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Project on Government Oversight

POGO Calls on Senate to Keep Pentagon Testing Office Strong in NDAA

Related Content: Littoral Combat Ship, NDAA
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May 16, 2014 | By: Danielle Brian, Ethan Rosenkranz

May 16, 2014

 

The Honorable Carl M. Levin
Chairman
Senate Armed Services Committee
Russell Senate Building, Room 228
Washington, D.C. 20510-6050     

The Honorable James M. Inhofe
Ranking Member
Senate Armed Services Committee
Russell Senate Building, Room 228
Washington, D.C. 20510-6050

Dear Chairman Levin and Ranking Member Inhofe,

On May 7, the House Armed Services Committee released its version of the National Defense Authorization Act (NDAA) for Fiscal Year 2015. While there are a number of problematic elements in this massive bill, of particular concern to the Project On Government Oversight (POGO) is some deplorable language that could serve to undermine the effectiveness of the office of the Director, Operational Test and Evaluation (DOT&E) at the Department of Defense.

DOT&E conducts a number of essential activities for Congress and the Secretary of Defense. The office sets policies and procedures for realistic operational testing of weapons and objective evaluation; independently plans those operational tests; and conducts objective, unvarnished reporting to both Congress and the Secretary of Defense on the results of those tests for major acquisition programs.

Not surprisingly, some in the defense industry, Pentagon, and Congress are arguing that rigorous testing and unbiased evaluation of weapons systems is an unnecessary hurdle because it slows down the acquisition process and causes undue delays in the delivery and introduction of new platforms. The fact that effective operational testing of weapons uncovers problems before ramping up production—thereby saving money and lives in the long-term—seems to be lost on those who are focused on short-term corporate reports and career advancement.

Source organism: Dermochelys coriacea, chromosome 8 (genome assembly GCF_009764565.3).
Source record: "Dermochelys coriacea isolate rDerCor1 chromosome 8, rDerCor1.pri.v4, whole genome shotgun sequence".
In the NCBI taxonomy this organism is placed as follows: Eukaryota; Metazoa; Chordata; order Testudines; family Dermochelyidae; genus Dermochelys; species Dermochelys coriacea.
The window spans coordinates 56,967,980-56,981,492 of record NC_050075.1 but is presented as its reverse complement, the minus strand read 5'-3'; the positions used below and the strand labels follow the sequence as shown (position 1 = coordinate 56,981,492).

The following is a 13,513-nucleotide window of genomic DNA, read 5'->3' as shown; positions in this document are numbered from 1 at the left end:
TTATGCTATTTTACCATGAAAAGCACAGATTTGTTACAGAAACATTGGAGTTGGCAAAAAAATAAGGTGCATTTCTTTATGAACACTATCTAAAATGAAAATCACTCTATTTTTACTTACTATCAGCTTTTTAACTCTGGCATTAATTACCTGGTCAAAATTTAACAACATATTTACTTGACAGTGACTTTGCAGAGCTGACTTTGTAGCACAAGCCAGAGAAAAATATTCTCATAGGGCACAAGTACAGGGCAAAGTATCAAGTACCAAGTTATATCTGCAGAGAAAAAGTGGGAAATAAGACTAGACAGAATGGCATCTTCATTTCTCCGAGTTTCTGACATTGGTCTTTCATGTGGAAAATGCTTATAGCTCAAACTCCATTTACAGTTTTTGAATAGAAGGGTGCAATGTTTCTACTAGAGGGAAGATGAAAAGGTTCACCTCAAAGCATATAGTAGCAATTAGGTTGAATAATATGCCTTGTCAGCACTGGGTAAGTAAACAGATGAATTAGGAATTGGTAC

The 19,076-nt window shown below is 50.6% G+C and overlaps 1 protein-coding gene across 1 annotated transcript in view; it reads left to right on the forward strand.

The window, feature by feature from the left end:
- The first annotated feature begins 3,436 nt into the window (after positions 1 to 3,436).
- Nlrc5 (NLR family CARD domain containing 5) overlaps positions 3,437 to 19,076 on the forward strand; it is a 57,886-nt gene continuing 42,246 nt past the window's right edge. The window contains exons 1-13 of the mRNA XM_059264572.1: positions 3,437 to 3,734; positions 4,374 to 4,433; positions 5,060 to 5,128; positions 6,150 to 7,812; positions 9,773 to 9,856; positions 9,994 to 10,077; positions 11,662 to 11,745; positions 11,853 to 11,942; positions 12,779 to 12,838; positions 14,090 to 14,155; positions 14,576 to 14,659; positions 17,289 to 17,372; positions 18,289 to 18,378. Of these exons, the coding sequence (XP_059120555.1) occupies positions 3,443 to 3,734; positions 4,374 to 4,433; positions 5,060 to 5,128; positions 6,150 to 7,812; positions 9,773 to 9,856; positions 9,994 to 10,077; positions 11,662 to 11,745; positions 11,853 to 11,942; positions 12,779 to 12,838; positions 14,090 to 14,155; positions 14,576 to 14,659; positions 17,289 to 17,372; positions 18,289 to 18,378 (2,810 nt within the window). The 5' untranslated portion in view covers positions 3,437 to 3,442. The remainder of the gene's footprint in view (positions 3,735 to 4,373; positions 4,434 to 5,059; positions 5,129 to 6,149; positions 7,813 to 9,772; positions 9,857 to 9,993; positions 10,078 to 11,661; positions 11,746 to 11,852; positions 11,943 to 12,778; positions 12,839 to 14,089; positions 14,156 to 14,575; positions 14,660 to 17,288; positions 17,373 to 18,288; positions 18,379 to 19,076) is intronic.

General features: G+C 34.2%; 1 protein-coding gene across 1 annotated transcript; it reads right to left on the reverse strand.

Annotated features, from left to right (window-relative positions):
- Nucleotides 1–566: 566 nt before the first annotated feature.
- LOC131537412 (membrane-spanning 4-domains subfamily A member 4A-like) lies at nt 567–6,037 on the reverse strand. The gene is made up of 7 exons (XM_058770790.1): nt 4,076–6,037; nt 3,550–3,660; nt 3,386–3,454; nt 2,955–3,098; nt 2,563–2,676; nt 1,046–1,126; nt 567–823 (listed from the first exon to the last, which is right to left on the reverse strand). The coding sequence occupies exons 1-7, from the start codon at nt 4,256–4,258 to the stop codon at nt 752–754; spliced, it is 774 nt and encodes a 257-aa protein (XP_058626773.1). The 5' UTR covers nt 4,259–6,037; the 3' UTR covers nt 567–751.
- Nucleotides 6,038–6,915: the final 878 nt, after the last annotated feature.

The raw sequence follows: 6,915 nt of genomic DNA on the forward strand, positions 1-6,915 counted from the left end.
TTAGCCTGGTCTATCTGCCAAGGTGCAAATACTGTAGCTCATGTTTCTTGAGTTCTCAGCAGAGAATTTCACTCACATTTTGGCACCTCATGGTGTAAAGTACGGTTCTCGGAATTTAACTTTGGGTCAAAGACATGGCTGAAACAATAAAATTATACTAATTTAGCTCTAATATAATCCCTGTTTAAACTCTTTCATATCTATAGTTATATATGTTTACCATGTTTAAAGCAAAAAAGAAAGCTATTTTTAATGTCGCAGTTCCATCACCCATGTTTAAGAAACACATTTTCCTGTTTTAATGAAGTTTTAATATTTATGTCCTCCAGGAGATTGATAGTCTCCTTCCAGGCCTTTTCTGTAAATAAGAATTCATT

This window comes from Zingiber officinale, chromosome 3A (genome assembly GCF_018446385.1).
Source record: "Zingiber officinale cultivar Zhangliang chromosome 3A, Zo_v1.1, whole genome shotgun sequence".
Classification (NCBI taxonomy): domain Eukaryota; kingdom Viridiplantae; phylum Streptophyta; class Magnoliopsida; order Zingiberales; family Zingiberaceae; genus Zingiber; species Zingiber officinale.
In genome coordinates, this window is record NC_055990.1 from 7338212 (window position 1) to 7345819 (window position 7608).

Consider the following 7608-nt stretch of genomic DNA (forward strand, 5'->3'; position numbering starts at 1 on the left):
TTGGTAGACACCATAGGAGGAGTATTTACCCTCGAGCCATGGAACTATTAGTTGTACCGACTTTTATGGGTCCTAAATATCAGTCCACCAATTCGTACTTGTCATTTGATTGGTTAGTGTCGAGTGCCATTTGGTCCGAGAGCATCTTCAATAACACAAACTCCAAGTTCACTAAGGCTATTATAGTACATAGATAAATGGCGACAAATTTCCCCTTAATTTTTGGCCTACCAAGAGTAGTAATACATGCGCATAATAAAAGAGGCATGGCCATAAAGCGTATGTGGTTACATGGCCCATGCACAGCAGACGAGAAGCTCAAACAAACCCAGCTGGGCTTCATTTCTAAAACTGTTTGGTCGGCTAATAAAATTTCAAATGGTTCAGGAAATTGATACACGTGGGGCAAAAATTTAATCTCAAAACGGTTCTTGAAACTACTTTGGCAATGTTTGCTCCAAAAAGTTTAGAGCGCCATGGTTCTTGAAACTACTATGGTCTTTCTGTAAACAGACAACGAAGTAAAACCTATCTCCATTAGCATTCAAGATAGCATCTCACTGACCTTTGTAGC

In response to an industry-allied agenda, the House Armed Services Committee has included language in its mark that would require DOT&E to:

Consider the potential for increases in program cost estimates or delays in schedule estimates in the implementation of policies, procedures, and activities related to operational test and evaluation, and to take appropriate action to ensure that the conduct of operational test and evaluation activities do not unnecessarily impede program schedules or increase program costs.

 In other words, the House Armed Services Committee wants the Pentagon’s top weapons tester to restrict thorough operational testing to avoid what they claim are cost increases and production schedule delays—even if they are short-term. Clearly, these claims do not consider even larger—by far—offsetting long-term cost increases and longer production stretch outs associated with insufficiently tested, flawed hardware that has to be fixed at great expense and only after still more delay. 

The idea that Congress and the Pentagon should commit to production of a Major Defense Acquisition Program in advance of fully knowing actual cost and demonstrated performance flies in the face of all the negative lessons of recent acquisition horror stories. On bad advice, the House Armed Services Committee has presumed that operational testing—the final test before full rate production—is the culprit for schedule delays and cost increases: we know from various studies already available from DOT&E that many major weapons programs vastly exceed their planned development budget and breach their schedule long before entering operational testing.

The House Armed Services Committee apparently wants to handcuff the one lever—early and adequate independent operational testing—available to Congress and the American taxpayer to be assured that the commitment of billions of dollars will result in weapons for our Armed Forces that are effective, reliable, and at a confirmable cost.

The House Armed Service Committee’s NDAA also includes report language instructing the Government Accountability Office (GAO) to evaluate whether DOT&E causes unnecessary delays in weapons procurement:

To help inform the committee’s understanding of how operational test and evaluation processes and activities may unnecessarily increase schedule and cost of major defense acquisition programs, the committee directs [GAO] to review operational test and evaluation processes and activities.